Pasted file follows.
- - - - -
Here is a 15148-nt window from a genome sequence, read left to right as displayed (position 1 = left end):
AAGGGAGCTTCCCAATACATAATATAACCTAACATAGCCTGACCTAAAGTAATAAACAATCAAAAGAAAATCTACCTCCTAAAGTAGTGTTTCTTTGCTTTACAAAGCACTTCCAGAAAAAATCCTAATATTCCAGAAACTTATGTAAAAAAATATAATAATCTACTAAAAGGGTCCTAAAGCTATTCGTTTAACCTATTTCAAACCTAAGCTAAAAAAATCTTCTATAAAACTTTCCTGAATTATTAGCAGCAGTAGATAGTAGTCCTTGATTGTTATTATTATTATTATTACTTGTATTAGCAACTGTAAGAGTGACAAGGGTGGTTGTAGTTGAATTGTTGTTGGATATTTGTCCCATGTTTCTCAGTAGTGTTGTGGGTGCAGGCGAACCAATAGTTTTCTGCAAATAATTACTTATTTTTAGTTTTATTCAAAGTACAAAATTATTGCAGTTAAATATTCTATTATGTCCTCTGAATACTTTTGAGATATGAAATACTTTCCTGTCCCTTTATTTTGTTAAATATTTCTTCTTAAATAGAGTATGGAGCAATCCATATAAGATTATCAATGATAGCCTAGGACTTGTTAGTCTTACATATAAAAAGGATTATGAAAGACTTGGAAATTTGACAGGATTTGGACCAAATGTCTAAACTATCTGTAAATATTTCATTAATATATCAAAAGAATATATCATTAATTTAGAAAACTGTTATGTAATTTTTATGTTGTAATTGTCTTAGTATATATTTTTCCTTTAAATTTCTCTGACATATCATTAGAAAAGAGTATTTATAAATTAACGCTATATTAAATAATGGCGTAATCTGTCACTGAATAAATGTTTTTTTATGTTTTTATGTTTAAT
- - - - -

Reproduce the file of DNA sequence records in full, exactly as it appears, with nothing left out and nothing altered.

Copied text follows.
Here is a 15148-nt window from a genome sequence, read left to right as displayed (position 1 = left end):
AAGGGAGCTTCCCAATACATAATATAACCTAACATAGCCTGACCTAAAGTAATAAACAATCAAAAGAAAATCTACCTCCTAAAGTAGTGTTTCTTTGCTTTACAAAGCACTTCCAGAAAAAATCCTAATATTCCAGAAACTTATGTAAAAAAATATAATAATCTACTAAAAGGGTCCTAAAGCTATTCGTTTAACCTATTTCAAACCTAAGCTAAAAAAATCTTCTATAAAACTTTCCTGAATTATTAGCAGCAGTAGATAGTAGTCCTTGATTGTTATTATTATTATTATTACTTGTATTAGCAACTGTAAGAGTGACAAGGGTGGTTGTAGTTGAATTGTTGTTGGATATTTGTCCCATGTTTCTCAGTAGTGTTGTGGGTGCAGGCGAACCAATAGTTTTCTGCAAATAATTACTTATTTTTAGTTTTATTCAAAGTACAAAATTATTGCAGTTAAATATTCTATTATGTCCTCTGAATACTTTTGAGATATGAAATACTTTCCTGTCCCTTTATTTTGTTAAATATTTCTTCTTAAATAGAGTATGGAGCAATCCATATAAGATTATCAATGATAGCCTAGGACTTGTTAGTCTTACATATAAAAAGGATTATGAAAGACTTGGAAATTTGACAGGATTTGGACCAAATGTCTAAACTATCTGTAAATATTTCATTAATATATCAAAAGAATATATCATTAATTTAGAAAACTGTTATGTAATTTTTATGTTGTAATTGTCTTAGTATATATTTTTCCTTTAAATTTCTCTGACATATCATTAGAAAAGAGTATTTATAAATTAACGCTATATTAAATAATGGCGTAATCTGTCACTGAATAAATGTTTTTTTATGTTTTTATGTTTAAT